The Kind of Thing You Don’t Talk About

Written and Performed by Asia Gagnon

Video and Sound Design by Max Bernstein

Lighting Design by Nelson Downend

Torn Space Production Team – Gregory Robertson, Patty Rihn, Zak Noweihed, Jay Clarke, Brian Milbrand, Marisa Caruso

About the Performance

The Kind of Thing You Don’t Talk About, is a solo performance by NYC-based artist Asia Gagnon with video and sound design by Max Bernstein, an associate member of the Wooster Group . The show draws its content from an all-too-relevant subject in the time of countless sexual assault revelations, “#MeToo” disclosures on social media, and Women’s March resistance. It utilizes monologue and multimedia storytelling, employing a staggering blend of personal anecdote, mythic storytelling, and memes to reshape the misconceptions surrounding rape culture and victimhood. Gagnon masterfully handles the difficult material in her piece, which comes to Torn Space Theater fresh from The Performing Garage in New York City for a limited engagement.

Asia Gagnon directly engages audiences throughout her piece, continuing a tradition of solo monologue performance made famous by Wooster Group veteran Spalding Gray in the 70’s and 80’s. She draws audiences in with a DIY flare in her costume and set-changes that range from the expressionistic to the abstract. The performance is deeply integrated with the sound and media design by Max Bernstein, bringing a refreshing directness, and surprising humor to Asia’s finely crafted storytelling and observations. The Kind of Thing You Don’t Talk About is a high-speed multi-media ride through Gagnon’s narrative, her voice and a tricked out side-table being the only constants as she navigates disturbing content on the sails of oddball cultural immersions.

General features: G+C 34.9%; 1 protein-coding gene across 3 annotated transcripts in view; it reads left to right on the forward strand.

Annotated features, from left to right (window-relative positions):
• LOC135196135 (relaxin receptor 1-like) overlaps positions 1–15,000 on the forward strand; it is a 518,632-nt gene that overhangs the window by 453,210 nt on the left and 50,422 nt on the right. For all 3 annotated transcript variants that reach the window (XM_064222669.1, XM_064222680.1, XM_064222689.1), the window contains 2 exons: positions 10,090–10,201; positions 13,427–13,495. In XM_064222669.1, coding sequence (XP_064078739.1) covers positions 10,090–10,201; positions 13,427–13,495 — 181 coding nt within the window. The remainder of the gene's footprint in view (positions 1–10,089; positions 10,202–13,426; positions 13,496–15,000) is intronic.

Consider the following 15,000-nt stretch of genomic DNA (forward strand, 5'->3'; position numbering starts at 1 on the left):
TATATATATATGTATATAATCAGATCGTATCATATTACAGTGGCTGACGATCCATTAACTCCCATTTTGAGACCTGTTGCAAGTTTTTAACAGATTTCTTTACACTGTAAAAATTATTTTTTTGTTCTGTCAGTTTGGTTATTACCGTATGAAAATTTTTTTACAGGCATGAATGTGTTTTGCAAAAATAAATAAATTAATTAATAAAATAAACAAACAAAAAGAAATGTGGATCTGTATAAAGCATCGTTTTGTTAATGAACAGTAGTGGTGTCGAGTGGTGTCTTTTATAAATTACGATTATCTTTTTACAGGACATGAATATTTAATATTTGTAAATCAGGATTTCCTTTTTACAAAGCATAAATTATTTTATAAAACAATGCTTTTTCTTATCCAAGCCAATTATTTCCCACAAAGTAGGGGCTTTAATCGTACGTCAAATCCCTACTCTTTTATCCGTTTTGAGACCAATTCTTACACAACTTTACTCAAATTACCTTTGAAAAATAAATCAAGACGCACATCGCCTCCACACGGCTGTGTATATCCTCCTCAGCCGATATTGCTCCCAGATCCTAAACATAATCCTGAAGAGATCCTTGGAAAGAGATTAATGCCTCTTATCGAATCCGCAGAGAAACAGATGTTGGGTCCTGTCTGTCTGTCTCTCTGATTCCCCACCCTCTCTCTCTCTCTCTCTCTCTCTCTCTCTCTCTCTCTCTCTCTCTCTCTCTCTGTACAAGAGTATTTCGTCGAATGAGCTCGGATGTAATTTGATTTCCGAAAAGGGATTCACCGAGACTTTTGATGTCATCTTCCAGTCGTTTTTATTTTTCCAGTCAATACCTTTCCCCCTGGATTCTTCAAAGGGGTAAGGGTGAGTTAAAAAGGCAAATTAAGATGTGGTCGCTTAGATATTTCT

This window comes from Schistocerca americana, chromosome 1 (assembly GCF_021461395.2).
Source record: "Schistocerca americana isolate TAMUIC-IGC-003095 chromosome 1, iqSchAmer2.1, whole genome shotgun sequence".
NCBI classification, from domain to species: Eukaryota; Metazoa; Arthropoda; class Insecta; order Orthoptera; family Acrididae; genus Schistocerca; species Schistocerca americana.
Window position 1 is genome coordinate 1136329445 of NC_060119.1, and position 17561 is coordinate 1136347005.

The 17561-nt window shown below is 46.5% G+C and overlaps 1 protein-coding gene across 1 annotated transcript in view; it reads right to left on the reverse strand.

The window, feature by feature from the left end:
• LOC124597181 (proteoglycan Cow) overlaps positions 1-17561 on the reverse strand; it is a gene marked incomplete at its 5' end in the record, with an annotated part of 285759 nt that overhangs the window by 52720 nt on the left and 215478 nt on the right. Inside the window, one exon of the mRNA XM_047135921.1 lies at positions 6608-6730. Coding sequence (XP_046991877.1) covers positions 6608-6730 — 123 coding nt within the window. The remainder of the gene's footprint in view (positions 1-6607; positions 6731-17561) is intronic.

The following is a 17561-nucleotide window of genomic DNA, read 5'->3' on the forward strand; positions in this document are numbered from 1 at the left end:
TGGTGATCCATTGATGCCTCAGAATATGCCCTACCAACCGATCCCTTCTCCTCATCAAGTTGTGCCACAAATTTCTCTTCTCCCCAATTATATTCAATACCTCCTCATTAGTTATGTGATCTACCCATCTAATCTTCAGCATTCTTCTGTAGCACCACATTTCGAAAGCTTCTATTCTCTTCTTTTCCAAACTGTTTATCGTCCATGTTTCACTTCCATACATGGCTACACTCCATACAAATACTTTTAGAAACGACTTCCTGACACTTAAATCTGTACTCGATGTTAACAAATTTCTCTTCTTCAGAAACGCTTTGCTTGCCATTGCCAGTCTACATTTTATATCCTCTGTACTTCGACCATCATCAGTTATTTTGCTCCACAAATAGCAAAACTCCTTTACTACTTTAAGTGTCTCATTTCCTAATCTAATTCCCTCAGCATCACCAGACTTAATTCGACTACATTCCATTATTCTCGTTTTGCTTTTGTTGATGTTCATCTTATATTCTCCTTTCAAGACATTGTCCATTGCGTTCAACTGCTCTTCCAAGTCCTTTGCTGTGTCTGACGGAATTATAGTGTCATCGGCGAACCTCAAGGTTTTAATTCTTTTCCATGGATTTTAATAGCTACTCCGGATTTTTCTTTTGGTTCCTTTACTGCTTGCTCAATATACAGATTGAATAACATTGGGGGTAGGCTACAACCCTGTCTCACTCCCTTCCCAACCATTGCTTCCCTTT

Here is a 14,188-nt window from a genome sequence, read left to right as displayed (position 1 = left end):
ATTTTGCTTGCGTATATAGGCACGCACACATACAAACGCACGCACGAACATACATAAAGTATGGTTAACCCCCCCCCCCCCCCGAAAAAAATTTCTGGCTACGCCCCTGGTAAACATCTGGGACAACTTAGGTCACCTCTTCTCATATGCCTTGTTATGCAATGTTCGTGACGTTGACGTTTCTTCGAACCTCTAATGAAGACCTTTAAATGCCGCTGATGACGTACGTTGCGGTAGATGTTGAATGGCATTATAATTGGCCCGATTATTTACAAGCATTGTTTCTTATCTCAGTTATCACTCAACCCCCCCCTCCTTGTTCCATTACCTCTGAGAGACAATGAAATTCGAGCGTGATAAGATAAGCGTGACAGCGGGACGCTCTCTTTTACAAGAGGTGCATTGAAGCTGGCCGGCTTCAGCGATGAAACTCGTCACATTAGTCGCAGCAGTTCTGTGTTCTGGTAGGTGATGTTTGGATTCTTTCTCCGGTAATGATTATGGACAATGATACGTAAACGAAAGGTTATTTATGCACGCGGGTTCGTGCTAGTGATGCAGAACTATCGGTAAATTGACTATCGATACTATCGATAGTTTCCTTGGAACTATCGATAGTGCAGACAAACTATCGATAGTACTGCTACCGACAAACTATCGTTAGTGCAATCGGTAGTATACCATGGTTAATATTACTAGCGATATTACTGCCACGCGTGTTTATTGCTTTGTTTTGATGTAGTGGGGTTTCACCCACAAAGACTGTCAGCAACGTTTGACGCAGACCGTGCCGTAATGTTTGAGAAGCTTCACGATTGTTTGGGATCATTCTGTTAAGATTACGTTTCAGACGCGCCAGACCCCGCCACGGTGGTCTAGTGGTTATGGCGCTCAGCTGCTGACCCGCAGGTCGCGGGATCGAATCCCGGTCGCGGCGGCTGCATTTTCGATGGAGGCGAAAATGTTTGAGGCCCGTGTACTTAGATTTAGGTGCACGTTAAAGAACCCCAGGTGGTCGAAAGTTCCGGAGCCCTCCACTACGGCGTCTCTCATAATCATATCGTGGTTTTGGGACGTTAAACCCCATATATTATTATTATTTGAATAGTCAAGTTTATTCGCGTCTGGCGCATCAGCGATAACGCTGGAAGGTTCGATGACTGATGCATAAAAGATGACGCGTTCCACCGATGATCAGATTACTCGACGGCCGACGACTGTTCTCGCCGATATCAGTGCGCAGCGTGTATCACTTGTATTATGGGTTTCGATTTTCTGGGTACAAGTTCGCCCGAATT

There are few crimes that carry the stigma of rape. People do not withhold information about stabbings or robberies for fear of judgement based on their appearance, but we live in a society where at least a third of women experience sexual assault in their lifetimes, and incident reports reflect only a small percentage of these events. How do we encourage people to talk about their experiences? How do we heal, and how do we make a better world? Gagnon asserts that society must change the way it thinks, recognizing survivors instead of victims, and bringing the dialogue out into the open where it can be confronted head on. Thus, Gagnon’s fierce humor is not aimed at the survivors, but towards the situation in which they find themselves. Humor has the vital and sometimes dangerous power to normalize experience, but Gagnon uses it with precision to normalize women and shame the crime, to remind us that survivors are people, not objects.